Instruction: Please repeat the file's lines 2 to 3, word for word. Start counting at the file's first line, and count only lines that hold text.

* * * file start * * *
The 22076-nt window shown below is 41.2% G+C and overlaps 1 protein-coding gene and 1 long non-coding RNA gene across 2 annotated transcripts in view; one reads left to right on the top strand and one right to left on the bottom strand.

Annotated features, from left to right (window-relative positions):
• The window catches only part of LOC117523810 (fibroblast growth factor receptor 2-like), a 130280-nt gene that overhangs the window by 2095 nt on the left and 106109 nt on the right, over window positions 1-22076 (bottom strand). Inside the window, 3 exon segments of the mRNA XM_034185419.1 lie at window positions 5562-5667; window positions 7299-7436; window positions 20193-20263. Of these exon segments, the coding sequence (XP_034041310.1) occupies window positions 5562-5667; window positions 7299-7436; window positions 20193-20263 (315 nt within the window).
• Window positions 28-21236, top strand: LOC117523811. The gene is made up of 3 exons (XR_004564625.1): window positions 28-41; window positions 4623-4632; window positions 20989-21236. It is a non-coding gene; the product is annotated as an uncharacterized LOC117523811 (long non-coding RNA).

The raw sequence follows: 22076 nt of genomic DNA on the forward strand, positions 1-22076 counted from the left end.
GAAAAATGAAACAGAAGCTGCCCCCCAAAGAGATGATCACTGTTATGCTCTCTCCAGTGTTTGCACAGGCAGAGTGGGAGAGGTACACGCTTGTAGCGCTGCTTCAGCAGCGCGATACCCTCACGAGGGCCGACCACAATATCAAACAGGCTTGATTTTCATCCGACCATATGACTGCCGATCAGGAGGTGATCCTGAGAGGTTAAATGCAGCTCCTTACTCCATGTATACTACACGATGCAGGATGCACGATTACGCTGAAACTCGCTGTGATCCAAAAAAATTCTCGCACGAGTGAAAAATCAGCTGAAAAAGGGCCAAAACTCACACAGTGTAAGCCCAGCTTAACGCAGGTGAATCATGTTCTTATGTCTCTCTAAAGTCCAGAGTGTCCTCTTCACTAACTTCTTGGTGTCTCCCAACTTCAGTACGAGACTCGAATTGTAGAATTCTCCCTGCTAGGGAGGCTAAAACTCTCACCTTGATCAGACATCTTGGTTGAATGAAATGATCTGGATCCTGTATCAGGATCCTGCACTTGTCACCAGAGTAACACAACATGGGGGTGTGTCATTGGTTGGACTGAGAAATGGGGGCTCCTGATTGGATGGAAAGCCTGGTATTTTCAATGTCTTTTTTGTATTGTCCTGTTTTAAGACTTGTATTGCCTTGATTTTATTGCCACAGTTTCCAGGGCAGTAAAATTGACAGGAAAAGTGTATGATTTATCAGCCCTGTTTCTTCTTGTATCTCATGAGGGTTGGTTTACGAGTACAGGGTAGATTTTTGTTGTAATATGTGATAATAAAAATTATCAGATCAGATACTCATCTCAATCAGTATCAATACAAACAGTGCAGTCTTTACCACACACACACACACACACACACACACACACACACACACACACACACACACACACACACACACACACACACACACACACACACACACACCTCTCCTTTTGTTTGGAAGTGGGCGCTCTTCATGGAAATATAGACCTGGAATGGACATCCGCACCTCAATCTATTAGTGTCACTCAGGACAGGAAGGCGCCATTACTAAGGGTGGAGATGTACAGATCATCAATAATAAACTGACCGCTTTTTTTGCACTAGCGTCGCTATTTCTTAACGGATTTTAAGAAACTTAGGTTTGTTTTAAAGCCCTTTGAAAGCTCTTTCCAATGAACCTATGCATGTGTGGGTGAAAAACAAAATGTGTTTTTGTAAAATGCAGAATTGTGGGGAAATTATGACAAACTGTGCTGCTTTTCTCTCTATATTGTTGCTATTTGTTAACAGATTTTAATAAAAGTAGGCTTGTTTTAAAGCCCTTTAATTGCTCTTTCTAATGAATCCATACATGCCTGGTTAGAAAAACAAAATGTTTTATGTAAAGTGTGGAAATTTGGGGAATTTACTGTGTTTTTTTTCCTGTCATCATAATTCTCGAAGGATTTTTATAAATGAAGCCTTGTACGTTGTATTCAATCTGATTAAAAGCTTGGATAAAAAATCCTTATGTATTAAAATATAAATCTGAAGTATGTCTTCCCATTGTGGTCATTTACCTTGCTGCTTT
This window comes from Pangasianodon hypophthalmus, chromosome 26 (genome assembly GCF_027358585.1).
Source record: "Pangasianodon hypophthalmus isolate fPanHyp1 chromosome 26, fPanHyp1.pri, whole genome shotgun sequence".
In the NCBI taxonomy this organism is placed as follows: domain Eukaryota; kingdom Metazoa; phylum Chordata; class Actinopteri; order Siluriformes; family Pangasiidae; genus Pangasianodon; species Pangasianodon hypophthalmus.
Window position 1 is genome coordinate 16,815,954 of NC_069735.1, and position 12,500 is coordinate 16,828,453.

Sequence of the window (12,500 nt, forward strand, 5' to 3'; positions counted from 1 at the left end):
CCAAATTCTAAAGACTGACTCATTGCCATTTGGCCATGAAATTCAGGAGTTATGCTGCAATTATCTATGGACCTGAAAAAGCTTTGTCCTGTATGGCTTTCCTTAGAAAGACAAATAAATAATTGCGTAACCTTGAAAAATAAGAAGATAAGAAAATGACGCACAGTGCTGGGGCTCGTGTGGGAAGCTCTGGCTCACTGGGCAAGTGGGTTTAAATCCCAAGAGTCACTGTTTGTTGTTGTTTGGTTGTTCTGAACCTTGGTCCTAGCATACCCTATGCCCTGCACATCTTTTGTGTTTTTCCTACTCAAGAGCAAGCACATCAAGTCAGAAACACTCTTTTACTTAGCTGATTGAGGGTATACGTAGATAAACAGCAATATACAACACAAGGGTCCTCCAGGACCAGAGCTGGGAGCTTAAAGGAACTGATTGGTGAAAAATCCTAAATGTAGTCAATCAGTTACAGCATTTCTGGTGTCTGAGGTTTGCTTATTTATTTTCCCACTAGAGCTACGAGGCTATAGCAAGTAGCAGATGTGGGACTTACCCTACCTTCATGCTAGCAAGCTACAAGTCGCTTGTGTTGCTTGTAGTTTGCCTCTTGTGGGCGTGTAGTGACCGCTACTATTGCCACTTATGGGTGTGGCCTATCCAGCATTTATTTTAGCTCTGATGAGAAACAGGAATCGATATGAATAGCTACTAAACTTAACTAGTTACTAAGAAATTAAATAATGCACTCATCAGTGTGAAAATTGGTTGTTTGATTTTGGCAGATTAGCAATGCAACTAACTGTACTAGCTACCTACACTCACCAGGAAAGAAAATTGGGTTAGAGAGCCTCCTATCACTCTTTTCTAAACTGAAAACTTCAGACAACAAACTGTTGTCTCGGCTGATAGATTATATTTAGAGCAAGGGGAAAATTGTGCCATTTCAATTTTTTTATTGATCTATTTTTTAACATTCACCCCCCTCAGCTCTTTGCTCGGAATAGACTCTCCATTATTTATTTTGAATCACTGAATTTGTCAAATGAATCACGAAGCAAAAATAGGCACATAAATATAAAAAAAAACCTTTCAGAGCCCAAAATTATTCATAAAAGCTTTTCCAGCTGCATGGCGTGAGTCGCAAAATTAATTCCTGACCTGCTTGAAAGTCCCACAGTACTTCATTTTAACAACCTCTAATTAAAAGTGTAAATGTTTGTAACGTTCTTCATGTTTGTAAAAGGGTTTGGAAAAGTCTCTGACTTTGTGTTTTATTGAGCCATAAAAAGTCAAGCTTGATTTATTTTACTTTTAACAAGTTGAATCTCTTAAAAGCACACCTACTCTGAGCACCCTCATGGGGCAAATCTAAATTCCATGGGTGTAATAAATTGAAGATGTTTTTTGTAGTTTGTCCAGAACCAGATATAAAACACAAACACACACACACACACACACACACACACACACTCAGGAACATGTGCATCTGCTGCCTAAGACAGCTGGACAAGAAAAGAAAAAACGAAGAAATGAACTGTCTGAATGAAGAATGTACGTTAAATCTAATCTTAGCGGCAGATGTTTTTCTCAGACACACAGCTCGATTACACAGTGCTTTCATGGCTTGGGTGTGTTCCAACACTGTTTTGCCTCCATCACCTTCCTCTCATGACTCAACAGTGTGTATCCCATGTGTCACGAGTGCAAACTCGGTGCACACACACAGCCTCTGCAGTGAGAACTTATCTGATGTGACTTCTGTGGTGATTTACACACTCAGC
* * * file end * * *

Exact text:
Annotated features, from left to right (window-relative positions):
• The window catches only part of LOC117523810 (fibroblast growth factor receptor 2-like), a 130280-nt gene that overhangs the window by 2095 nt on the left and 106109 nt on the right, over window positions 1-22076 (bottom strand). Inside the window, 3 exon segments of the mRNA XM_034185419.1 lie at window positions 5562-5667; window positions 7299-7436; window positions 20193-20263. Of these exon segments, the coding sequence (XP_034041310.1) occupies window positions 5562-5667; window positions 7299-7436; window positions 20193-20263 (315 nt within the window).